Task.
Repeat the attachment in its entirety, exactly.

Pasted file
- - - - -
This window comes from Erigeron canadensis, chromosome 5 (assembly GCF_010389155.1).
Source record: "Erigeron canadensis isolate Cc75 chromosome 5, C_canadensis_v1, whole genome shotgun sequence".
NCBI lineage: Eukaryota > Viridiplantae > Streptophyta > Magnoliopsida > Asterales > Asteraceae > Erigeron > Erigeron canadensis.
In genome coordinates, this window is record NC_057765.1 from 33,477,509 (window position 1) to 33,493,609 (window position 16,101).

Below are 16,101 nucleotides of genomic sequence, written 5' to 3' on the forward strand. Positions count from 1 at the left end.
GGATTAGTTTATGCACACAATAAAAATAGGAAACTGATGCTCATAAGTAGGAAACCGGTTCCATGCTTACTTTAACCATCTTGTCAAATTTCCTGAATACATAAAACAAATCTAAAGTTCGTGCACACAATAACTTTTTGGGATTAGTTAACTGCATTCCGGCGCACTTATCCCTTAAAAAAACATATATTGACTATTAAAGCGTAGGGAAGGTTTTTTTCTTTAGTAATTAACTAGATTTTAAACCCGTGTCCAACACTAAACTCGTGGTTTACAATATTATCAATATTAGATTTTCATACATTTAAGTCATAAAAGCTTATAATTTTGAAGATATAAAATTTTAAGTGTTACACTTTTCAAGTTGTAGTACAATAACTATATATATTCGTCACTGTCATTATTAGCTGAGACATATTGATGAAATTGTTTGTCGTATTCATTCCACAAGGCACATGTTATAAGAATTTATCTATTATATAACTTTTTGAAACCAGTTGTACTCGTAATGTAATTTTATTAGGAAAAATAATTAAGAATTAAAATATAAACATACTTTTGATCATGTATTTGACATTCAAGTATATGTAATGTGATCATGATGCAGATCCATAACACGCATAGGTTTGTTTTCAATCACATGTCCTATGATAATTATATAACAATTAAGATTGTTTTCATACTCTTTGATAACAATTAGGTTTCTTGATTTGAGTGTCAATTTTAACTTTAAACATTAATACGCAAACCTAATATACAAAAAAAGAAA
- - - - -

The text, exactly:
This window comes from Erigeron canadensis, chromosome 5 (assembly GCF_010389155.1).
Source record: "Erigeron canadensis isolate Cc75 chromosome 5, C_canadensis_v1, whole genome shotgun sequence".
NCBI lineage: Eukaryota > Viridiplantae > Streptophyta > Magnoliopsida > Asterales > Asteraceae > Erigeron > Erigeron canadensis.
In genome coordinates, this window is record NC_057765.1 from 33,477,509 (window position 1) to 33,493,609 (window position 16,101).

Below are 16,101 nucleotides of genomic sequence, written 5' to 3' on the forward strand. Positions count from 1 at the left end.
GGATTAGTTTATGCACACAATAAAAATAGGAAACTGATGCTCATAAGTAGGAAACCGGTTCCATGCTTACTTTAACCATCTTGTCAAATTTCCTGAATACATAAAACAAATCTAAAGTTCGTGCACACAATAACTTTTTGGGATTAGTTAACTGCATTCCGGCGCACTTATCCCTTAAAAAAACATATATTGACTATTAAAGCGTAGGGAAGGTTTTTTTCTTTAGTAATTAACTAGATTTTAAACCCGTGTCCAACACTAAACTCGTGGTTTACAATATTATCAATATTAGATTTTCATACATTTAAGTCATAAAAGCTTATAATTTTGAAGATATAAAATTTTAAGTGTTACACTTTTCAAGTTGTAGTACAATAACTATATATATTCGTCACTGTCATTATTAGCTGAGACATATTGATGAAATTGTTTGTCGTATTCATTCCACAAGGCACATGTTATAAGAATTTATCTATTATATAACTTTTTGAAACCAGTTGTACTCGTAATGTAATTTTATTAGGAAAAATAATTAAGAATTAAAATATAAACATACTTTTGATCATGTATTTGACATTCAAGTATATGTAATGTGATCATGATGCAGATCCATAACACGCATAGGTTTGTTTTCAATCACATGTCCTATGATAATTATATAACAATTAAGATTGTTTTCATACTCTTTGATAACAATTAGGTTTCTTGATTTGAGTGTCAATTTTAACTTTAAACATTAATACGCAAACCTAATATACAAAAAAAGAAA